If you don’t have a will when you die, then your assets will be distributed in accordance with the law. Dying without a valid will is known in law as dying “intestate”.
For example, if you die intestate and leave a spouse or domestic partner and kids, then your spouse or domestic partner will receive the first $100,000 of your estate plus one half of the balance. The other half of the balance will be shared equally between your kids. If your kids aren’t adults, then there inheritance will need to be paid to Public Trustee to manage it on their behalf.
If you don’t have a spouse or domestic partner and kids, then your estate will pass to your parents equally. If no parents, then to your siblings equally. If any of your siblings have died leaving children of their own surviving, then those children will take equally their parents share. If no siblings, nieces and nephews, then to your grandparents; and if no grandparents then to your parents’ siblings. If any of your parents’ siblings have died leaving children of their own, then those children will take equally their parents’ share.
If there is no person alive who is entitled to inherit by law then your estate will pass to the Crown.
Below are some of the most problematic issues that can arise if you die intestate.
- No will, no choice. The law has done the deciding for you. Too bad if that’s not what you wanted or you had, for example, promised your grandson he would get the war medals when you died.
- “Domestic partner” is not just a legal term that a person can choose to apply to them self if they were in a relationship with you – they need to either produce a certificate issued by the Registrar of Births Deaths and Marriages that they were in a registered relationship with you, or apply to the Court seeking to be declared as your domestic partner – and this requires forms, affidavits to prove the relationship, court filing fees and so on (in other words, the last thing a person would want to be dealing with when they have just lost their partner).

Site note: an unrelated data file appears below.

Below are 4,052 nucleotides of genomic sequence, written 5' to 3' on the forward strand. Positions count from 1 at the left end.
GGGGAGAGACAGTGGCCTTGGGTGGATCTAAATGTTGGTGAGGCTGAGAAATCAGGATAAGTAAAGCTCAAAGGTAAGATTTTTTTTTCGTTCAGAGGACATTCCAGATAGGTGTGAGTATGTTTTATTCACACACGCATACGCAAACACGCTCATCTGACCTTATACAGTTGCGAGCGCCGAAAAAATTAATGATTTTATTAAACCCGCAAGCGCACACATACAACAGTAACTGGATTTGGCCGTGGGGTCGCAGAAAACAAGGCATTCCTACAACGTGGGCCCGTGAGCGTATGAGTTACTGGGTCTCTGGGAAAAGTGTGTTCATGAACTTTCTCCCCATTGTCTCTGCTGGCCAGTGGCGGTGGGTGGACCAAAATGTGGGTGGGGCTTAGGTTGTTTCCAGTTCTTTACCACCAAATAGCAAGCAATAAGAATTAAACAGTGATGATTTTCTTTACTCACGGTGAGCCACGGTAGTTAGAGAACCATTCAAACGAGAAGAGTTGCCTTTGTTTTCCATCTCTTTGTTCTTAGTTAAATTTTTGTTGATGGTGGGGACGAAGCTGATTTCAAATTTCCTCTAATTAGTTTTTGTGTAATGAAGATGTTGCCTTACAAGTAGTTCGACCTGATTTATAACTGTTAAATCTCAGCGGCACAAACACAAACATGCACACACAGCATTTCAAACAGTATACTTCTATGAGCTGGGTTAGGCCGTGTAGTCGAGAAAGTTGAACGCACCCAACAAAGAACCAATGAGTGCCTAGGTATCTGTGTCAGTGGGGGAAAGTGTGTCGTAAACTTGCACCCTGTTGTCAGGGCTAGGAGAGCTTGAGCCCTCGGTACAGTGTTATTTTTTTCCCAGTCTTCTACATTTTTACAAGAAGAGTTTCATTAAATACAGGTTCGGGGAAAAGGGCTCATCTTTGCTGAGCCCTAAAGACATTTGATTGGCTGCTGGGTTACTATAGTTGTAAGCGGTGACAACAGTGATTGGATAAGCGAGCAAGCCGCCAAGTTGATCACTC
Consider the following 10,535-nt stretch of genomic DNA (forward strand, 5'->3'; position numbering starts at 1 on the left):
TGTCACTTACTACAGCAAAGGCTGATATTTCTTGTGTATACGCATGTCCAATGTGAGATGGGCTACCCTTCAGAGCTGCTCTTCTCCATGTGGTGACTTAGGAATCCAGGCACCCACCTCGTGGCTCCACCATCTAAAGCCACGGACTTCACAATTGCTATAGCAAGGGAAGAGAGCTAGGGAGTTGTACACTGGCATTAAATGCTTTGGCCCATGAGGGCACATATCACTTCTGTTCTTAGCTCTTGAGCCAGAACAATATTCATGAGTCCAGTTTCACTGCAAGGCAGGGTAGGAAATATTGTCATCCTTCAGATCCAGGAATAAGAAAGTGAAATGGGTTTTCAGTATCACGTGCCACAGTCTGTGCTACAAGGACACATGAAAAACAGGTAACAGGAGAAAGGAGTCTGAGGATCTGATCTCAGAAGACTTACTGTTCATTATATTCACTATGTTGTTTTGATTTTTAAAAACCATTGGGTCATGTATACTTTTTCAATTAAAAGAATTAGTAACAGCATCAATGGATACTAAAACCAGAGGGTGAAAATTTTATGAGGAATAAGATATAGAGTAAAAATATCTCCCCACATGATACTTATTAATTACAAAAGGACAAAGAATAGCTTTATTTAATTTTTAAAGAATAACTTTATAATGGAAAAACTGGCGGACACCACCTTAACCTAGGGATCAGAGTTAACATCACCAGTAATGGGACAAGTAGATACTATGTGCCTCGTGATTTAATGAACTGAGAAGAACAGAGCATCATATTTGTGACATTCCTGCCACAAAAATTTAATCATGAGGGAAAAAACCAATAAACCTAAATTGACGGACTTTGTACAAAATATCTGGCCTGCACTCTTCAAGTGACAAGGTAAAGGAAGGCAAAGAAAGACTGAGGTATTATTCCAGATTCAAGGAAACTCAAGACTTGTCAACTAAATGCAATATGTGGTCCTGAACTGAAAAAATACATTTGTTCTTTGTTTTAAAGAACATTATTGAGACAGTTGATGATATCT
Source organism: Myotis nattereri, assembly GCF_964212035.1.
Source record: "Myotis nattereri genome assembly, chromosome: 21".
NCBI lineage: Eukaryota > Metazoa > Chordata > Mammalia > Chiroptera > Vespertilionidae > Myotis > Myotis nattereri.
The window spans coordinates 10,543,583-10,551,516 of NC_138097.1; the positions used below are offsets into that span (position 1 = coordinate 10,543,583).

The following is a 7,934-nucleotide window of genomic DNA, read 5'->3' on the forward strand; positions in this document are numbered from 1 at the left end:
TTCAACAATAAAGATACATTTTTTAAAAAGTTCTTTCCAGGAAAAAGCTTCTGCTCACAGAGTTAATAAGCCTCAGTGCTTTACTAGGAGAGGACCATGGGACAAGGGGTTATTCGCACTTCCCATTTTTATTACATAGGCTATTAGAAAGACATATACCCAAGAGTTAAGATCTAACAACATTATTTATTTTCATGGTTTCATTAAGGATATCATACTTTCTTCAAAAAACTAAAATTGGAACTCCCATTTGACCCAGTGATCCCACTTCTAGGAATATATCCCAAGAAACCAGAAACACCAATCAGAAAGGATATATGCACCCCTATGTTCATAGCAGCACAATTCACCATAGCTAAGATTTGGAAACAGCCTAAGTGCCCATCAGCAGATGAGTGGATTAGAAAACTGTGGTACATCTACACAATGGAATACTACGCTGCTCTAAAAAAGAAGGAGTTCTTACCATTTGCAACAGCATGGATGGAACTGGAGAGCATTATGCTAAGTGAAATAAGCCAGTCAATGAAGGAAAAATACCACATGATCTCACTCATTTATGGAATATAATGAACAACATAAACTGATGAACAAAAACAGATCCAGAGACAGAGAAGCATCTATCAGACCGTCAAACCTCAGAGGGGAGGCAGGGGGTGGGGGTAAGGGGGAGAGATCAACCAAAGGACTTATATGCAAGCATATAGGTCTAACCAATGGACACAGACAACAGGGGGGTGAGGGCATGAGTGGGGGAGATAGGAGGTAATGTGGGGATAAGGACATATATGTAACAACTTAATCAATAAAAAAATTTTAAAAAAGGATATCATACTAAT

- The first $100,000 and half of the balance goes to the spouse or domestic partner and the other half to the kids. What if your main asset is the family home and you own it in your sole name? Your spouse or domestic partner is suddenly put in a position of having to consider whether he or she will need to sell the family home, buy out your kids’ entitlement or come to some lawful agreement with your kids (and fingers crossed your kids are capable adults so they have the capacity to make and sign an agreement!).
- Are minor children inheriting? Their entitlement will need to be handed over to Public Trustee to manage. And yes Public Trustee are entitled to charge a fee and make decisions about when or if some of the money could be released to those children for their maintenance, education or advancement. The parents, for example can however make an application for someone other than Public Trustee to hold the funds on their behalf instead, but again, paperwork, affidavits, court filing fees… (In other words, more stress and work in a time that is already difficult enough).
- Hotchpot! If a person dies without a will and made a gift to someone within the last five years (other than a spouse or domestic partner) who would inherit under the law then that gift will be taken into hotchpot, which means it will be taken to have been given in satisfaction of that person’s entitlement. For example, if you gave (not loaned) one of your children $50,000 two years ago because they fell on hard times and then you die without a will, that child will now get $50,000 less upon your death.
- No will, no executor. So who’s in charge of collecting your assets, paying your bills and distributing your estate? Well, that’s up to the law. Again, no will, no choice! The law will decide. In most instances, it will be the person who is entitled to the largest share of your estate. You better hope they’re trustworthy, responsible, ready for some hard work and efficient. Oh, and patient too, because it can be a lot harder for them to deal with banks and other businesses when there is no will appointing them specifically as your legal personal representative upon death.
I could go on. I have many examples of the difficulties that have been caused by someone dying without a valid will. Death is hard enough, don’t make it any harder.
Contact Turner Freeman to arrange a confidential and obligation free discussion about Will & Estate and also to understand your rights and legal options. We can help. Let’s chat. Call us on 8213 1000.